Contact allergy to (meth)acrylates in the dental series in southern Sweden: simultaneous positive patch test reaction patterns and possible screening allergens

@article{Goon2006ContactAT,
  title={Contact allergy to (meth)acrylates in the dental series in southern Sweden: simultaneous positive patch test reaction patterns and possible screening allergens},
  author={Anthony T J Goon and Marl{\'e}ne Isaksson and Erik Zimerson and Chee Leok Goh and Magnus Bruze},
  journal={Contact Dermatitis},
  year={2006},
  volume={55}
}
Contact allergy to dental allergens is a well‐studied subject, more so among dental professionals than dental patients. 1632 subjects had been patch tested to either the dental patient series or dental personnel series at the department of Occupational and Environmental Dermatology, Malmö, Sweden. Positive patch tests to (meth)acrylate allergens were seen in 2.3% (30/1322) of the dental patients and 5.8% (18/310) of the dental personnel. The most common allergen for both groups was 2… Expand
Contact allergy to acrylates/methacrylates in the acrylate and nail acrylics series in southern Sweden: simultaneous positive patch test reaction patterns and possible screening allergens
TLDR
A short screening series combining 2‐HEMA, EGDMA, TREGDA, 2‐HPMA, bis‐GMA, and BUDA or HDDA would have picked up all past study patients (dental, industrial, and nail) with suspected allergy to acrylate/methacrylate allergens. Expand
Occupational Methacrylate Allergy in Dental Personnel
TLDR
The results confirm the high sensitizing potential of MA in the workplace for dental personnel and in particular an increased professional risk in work where the hands are directly involved (dental technicians). Expand
Patch test results of the dental personnel with contact dermatitis
TLDR
This study will be helpful to dermatologists about frequency of contact dermatitis among dental personnel and allergens that cause contact sensitivity for developing new methods to protect the personnel in dentistry against sensitization. Expand
Acrylate Contact Allergy: Patient Characteristics and Evaluation of Screening Allergens
TLDR
Clinicians should remain vigilant for acrylate allergy even if initial screening is negative, as acrylates are an important cause of contact allergy and screening series identify most cases but miss a substantial number. Expand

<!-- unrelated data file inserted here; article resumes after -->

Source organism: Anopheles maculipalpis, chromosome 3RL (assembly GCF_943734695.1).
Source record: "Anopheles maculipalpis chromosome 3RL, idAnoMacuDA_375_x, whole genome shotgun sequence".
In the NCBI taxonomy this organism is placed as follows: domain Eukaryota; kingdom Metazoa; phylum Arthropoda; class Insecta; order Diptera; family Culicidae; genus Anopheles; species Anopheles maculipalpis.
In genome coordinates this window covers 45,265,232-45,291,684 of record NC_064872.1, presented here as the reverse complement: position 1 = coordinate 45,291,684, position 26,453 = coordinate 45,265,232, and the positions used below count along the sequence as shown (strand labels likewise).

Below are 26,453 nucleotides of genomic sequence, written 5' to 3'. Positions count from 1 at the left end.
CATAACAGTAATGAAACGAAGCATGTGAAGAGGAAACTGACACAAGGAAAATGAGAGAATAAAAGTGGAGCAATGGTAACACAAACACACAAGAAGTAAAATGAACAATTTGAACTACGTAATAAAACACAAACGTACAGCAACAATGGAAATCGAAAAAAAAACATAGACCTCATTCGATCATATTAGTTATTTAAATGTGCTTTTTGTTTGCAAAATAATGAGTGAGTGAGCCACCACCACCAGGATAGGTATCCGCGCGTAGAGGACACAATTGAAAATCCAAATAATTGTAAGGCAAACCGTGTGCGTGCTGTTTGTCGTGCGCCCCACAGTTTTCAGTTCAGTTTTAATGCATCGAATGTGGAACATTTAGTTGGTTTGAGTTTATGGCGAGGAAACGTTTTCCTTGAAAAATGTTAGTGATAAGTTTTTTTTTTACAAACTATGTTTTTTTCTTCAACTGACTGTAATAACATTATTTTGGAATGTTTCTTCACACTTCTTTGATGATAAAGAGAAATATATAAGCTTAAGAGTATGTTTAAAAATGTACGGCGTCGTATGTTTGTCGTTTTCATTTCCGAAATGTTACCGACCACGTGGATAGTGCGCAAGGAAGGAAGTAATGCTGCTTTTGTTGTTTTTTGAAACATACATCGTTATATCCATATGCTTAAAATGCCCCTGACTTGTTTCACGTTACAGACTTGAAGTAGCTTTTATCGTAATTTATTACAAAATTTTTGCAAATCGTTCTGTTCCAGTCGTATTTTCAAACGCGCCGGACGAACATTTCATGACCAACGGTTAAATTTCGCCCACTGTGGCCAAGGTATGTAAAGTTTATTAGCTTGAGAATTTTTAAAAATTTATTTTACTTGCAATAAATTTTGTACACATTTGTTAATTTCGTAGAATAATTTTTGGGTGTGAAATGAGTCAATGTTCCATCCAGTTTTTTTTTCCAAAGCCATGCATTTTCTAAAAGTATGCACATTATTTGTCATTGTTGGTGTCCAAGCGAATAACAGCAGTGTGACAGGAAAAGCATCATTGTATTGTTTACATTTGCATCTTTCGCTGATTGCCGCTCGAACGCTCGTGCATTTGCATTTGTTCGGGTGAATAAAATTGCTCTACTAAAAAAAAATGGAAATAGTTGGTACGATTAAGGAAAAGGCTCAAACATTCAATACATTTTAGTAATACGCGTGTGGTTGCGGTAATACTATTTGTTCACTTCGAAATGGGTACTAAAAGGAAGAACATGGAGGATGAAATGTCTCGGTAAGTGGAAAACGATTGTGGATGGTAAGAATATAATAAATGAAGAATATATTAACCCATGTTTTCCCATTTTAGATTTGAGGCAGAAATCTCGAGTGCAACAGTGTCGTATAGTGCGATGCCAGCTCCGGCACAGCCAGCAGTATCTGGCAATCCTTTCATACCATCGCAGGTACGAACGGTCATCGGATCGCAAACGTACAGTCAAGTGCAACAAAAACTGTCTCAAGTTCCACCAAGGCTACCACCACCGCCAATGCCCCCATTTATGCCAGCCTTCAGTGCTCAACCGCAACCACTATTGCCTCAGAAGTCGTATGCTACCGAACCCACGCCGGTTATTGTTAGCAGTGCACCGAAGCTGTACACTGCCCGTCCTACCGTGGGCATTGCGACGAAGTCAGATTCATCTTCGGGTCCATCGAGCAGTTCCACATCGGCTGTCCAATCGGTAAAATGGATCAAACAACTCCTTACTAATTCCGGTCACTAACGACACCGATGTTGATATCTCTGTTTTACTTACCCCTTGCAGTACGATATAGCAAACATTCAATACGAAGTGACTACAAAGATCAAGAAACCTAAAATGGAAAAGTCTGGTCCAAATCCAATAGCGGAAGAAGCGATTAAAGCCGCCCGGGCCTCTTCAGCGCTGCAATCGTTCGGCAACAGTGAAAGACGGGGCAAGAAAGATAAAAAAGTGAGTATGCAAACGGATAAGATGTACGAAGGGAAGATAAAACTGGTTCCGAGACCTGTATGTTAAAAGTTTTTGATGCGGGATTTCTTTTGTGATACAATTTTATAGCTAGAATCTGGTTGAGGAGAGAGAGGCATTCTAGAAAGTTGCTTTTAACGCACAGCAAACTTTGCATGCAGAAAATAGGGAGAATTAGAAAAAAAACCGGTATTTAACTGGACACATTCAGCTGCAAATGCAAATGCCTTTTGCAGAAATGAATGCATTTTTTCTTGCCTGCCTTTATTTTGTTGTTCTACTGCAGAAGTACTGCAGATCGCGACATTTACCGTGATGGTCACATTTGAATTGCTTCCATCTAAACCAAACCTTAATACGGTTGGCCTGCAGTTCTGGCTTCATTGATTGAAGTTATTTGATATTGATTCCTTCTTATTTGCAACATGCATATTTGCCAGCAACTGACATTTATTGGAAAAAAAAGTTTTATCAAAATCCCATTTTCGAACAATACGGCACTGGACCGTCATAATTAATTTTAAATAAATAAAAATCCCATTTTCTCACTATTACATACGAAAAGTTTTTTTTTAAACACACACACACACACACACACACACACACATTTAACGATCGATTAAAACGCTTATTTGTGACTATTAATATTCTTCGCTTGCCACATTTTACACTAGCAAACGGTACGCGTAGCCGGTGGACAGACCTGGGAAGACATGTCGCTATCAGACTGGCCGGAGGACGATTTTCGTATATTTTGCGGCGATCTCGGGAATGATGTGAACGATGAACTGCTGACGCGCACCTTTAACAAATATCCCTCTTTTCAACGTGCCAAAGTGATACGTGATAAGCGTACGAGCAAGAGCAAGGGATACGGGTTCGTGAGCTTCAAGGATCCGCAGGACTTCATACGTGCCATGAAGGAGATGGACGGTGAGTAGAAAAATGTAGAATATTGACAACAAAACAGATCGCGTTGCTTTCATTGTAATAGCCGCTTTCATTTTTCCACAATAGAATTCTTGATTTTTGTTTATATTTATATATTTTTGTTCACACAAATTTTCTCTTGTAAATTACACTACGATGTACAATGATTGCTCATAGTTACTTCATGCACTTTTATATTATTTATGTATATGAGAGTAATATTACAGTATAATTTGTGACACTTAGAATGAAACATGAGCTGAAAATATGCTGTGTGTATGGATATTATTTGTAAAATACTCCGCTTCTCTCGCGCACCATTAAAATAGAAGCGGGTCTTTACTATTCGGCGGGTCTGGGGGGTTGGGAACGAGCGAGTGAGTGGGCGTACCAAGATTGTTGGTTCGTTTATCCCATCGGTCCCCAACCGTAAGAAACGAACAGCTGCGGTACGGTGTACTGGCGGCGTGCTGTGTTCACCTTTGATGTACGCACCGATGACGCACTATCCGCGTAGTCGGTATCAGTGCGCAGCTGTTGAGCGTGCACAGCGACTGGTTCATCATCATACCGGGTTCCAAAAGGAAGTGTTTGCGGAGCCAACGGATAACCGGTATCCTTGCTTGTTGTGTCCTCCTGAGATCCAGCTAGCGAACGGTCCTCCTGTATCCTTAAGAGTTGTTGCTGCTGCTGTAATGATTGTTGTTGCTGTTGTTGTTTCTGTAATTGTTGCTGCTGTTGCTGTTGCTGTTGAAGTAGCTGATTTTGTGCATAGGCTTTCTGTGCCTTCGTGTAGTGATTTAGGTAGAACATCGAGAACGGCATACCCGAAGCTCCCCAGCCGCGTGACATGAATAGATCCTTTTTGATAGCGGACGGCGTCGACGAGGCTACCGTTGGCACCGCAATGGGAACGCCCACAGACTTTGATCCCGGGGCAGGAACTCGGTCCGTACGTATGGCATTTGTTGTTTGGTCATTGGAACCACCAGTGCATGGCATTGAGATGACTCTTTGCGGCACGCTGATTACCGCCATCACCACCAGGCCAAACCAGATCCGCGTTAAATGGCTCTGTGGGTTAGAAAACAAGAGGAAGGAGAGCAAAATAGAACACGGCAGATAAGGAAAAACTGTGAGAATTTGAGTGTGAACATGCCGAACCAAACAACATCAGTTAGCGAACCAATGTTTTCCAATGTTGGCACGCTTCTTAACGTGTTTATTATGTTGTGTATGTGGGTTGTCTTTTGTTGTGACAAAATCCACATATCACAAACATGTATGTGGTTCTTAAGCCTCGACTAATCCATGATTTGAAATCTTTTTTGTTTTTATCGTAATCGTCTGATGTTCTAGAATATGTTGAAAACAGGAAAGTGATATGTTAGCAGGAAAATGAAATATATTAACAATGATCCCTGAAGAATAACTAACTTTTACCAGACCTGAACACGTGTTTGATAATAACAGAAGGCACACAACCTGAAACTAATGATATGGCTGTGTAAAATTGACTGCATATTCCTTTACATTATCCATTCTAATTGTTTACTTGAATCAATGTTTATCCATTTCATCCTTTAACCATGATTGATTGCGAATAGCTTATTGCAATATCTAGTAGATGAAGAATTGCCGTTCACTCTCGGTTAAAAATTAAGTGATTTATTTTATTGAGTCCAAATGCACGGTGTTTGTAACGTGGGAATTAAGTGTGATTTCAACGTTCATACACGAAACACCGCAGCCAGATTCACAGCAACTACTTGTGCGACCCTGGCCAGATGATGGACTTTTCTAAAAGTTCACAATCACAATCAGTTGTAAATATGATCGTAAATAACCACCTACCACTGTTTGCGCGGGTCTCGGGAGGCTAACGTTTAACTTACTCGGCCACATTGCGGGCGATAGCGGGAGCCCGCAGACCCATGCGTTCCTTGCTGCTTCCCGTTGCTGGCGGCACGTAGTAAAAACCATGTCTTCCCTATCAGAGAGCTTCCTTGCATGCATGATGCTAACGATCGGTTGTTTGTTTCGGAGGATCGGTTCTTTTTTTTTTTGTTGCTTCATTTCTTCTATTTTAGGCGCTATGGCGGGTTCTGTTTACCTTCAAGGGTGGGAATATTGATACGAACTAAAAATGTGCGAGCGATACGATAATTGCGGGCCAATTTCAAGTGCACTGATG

Concomitant contact allergy to formaldehyde and methacrylic monomers in students of dental medicine and dental patients
TLDR
The students of the 3rd and 4th year of dental medicine could be outlined as a group at risk of sensitization to MMA and TEGDMA and of cross-sensitization to UFC and formaldehyde and some methacrylic monomers. Expand
No contact allergy to acrylic acid and methacrylic acid in routinely tested dermatitis patients
TLDR
The acids were routinely tested in dermatitis patients to test the hypothesis that acrylic acid and methacrylic acid could be major possible hapten(s) concerning contact allergy to acrylate/methacrylates. Expand
Pilot study of contact sensitization to rubber allergens and bisphenol A amongst dental students.
TLDR
Carba mix could be outlined as a sensitizer of paramount importance for dental students as well as for dental patients. Expand
Proposal for a Short Patch Test Series of Dental Materials for Patients with Suspected Oral Contact Allergy
TLDR
The proposal of a shorter dental material series for patients is aimed to promote sustainability of oral rehabilitation and contact hypersensitivity care and to reduce costs in some real-world settings. Expand
Contact sensitization to methacrylic monomers among dental technician students in relation to duration of educational exposure
TLDR